What can be said about the new SSX? It's got a lot of things going for it. It also may leave some fans in the lurch. It largely depends on what SSX games of old meant to you.
In the PS2/XboX generation, SSX was the standout snowboarding game. Eschewing the realism of other games for a balls to the wall, over the top experience. Tricks were crazy, fast, and insane if taken at face value.
Fast forward to 2012 and we live in a world where Shaun White can pull off some pretty insane things in real life. So how can an SSX game compete when reality has skewed more towards it's trademark insanity? By upping the difficulty, adding the new "Deadly Descents" model, and by offering up a sense of speed that few games come close to in this day and age.
SSX of old had a lot of personality. Each character was unique and none of them could be mistaken for one another in a lineup. Valve uses a similar model in their fantastic Team Fortress 2 design. Each character had a distinct profile, gear that only they would use, boards that expressed the character the designers had built into each and every one of the boarders. This is where the new SSX suffers a bit. Many of the riders are interchangeable. They still have tricks unique to themselves, but on a poster it'd be difficult to differentiate one from the other. Even Psymon has been scaled back from his former craziness, now covering his trademark chain tattoos and with a new haircut that has him blending in with the crowd. This is especially disappointing because of all the work EA BiG did in the past to establish a visual style for these beloved characters.
So former fans who were hoping to return to the SSX of old, you still can. But it's not as memorable or standout this time. At least not in that area.
Where this new SSX does standout is in the challenge department. With over 150 drops in the EXPLORE mode and an online community already posting scores in the stratosphere, there will be plenty of things in this game to challenge you. Once you learn the controls that is. Which can be a mixed bag. They work fine, and newcomers will likely be better suited to them. They are intuitive and well thought out. However if you're an old fan, it's easy to start letting muscle memory take over and that just won't work. Luckily there is a "Classic" setup for controls in the menu so if you're inclined to play that way, be sure you head there early on.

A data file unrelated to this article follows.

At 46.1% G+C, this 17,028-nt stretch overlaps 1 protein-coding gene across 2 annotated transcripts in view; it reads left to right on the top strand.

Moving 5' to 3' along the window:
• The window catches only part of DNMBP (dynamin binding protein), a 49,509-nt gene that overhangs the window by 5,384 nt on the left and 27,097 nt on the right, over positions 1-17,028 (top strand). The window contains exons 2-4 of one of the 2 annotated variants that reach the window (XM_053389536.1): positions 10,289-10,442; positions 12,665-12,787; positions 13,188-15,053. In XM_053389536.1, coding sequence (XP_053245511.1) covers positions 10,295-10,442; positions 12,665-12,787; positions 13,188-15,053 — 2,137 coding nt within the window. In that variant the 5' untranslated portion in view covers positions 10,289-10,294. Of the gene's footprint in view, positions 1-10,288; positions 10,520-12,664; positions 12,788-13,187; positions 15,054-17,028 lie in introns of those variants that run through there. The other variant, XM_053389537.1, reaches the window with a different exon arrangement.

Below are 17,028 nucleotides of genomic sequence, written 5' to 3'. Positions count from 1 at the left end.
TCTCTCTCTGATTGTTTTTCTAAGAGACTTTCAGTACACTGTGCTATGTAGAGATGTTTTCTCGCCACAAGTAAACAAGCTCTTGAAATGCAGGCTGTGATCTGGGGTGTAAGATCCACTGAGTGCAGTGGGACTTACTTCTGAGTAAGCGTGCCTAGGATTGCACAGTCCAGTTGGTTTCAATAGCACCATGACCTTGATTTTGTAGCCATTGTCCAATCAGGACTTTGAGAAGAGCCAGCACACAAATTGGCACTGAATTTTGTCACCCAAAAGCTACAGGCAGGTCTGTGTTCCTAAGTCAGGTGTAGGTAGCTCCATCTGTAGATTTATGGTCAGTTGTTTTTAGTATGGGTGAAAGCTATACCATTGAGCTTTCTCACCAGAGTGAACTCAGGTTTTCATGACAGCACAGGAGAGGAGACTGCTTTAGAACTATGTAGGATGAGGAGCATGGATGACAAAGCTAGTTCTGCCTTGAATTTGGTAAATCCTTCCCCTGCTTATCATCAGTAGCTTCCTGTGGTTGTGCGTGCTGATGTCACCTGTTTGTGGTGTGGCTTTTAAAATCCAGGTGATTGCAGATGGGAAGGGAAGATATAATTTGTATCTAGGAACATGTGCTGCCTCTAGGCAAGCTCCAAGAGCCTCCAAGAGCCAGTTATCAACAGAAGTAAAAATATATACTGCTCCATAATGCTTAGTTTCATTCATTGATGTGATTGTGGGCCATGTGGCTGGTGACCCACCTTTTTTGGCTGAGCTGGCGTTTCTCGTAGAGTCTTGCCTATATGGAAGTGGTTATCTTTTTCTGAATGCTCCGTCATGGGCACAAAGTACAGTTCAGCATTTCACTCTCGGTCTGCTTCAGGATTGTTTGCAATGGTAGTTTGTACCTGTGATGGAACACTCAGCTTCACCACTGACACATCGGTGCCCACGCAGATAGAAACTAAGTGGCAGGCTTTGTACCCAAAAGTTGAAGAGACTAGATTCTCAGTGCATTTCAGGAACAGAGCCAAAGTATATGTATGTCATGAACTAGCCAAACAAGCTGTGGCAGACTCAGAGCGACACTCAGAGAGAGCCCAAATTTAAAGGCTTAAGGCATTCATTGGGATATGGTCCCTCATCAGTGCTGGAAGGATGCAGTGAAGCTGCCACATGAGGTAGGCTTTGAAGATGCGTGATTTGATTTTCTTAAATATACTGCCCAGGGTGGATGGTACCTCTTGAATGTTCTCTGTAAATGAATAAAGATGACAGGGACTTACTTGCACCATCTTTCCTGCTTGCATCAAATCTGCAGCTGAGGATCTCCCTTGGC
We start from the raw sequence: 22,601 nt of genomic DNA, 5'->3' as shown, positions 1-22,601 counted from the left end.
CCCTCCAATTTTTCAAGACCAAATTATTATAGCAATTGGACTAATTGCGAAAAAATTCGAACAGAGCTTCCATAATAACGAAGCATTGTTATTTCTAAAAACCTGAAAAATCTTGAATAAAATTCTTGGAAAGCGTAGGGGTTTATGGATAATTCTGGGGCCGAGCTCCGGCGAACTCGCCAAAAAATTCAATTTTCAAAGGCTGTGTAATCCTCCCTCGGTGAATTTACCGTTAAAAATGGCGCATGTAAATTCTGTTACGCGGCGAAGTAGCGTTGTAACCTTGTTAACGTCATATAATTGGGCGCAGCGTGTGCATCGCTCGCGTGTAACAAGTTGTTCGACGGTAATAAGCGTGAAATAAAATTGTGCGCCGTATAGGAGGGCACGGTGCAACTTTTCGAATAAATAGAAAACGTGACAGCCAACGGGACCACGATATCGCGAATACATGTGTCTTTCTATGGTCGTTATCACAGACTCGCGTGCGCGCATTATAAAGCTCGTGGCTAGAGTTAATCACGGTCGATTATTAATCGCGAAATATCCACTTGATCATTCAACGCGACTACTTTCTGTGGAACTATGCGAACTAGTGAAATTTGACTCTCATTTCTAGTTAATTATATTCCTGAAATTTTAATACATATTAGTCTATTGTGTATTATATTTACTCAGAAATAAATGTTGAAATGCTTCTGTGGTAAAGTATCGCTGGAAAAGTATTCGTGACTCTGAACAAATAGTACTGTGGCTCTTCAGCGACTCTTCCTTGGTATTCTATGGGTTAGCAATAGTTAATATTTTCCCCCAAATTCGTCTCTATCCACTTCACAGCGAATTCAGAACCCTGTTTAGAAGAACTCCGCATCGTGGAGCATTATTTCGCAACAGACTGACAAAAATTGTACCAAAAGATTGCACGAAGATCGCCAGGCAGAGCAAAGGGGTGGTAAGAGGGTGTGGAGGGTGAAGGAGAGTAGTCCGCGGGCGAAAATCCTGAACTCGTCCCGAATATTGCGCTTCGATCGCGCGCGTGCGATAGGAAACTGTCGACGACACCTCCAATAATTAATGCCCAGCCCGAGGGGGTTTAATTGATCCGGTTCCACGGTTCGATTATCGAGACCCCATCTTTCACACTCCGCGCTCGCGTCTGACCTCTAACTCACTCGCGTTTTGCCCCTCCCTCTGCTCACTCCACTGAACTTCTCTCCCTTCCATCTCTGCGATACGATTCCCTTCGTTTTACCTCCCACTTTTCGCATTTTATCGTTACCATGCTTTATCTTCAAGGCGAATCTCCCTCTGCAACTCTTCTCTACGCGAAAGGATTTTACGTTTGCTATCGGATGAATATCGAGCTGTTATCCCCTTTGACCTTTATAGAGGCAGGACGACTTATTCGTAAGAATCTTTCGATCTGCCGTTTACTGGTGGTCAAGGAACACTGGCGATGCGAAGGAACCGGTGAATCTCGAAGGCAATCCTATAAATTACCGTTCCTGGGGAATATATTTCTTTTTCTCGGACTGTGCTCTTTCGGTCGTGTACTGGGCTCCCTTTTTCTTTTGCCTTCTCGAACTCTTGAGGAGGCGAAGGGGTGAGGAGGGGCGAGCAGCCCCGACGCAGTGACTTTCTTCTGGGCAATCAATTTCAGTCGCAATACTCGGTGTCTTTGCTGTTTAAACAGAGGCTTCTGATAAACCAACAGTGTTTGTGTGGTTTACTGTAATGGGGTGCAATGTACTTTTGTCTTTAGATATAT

As far as graphics and sound and performance go, SSX delivers. It never wavers in framerate even when attaining massive speed through all kinds of terrain, and it looks and sounds great while doing it. The environments are solid as well. Though fans of old SSX standbys like Merquery City and Tokyo Megaplex may be sorely disappointed. There are none of the crazy locations like that in this new franchise entry. It's all realistic mountains and terrain. That's not to say that the levels aren't exciting. Quite the opposite. They are littered with bright red rails to grind and flares you can knock around are present on almost every track. Levels gain distinction by debris and ruins of abandoned factories, downed aircraft, and all manner of trickable items. There's plenty to see and interact with. But the colorfully crazy designs of old and nowhere to be found.
So is this new SSX worthy of a recommendation? That depends on what the player wants from an SSX game. If you are opposed to change and only want to relive the games from the early 2000s, unfortunately you will probably leave this new game unfulfilled. However if you are willing to look at this with new eyes. If you are willing to take it for what it is rather than what it isn't, then SSX has a whole lot of good fun to offer you. And if you are the type of person who loves the exhilaration of landing that perfect run, of tricking your score up into the multi-million point range, and if you're willing to accept that you already played Tricky in 2002 and don't need to revisit it, then you are in for a treat. It is regrettable that the characters are not as unique this time around, it's a shame that the colorful palette has been left behind and the rivalry system from Tricky as well as the ability to smack down riders who come too close is gone. The Deadly Descent portions can be frustrating as well. But the core of the game is as solid as you'll find and it's well worth a look for older fans and for new people who never even heard of SSX in the past. It's easy to recommend despite needing a few asterisks for long time fans. Adjust your expectations accordingly and dive in to this one!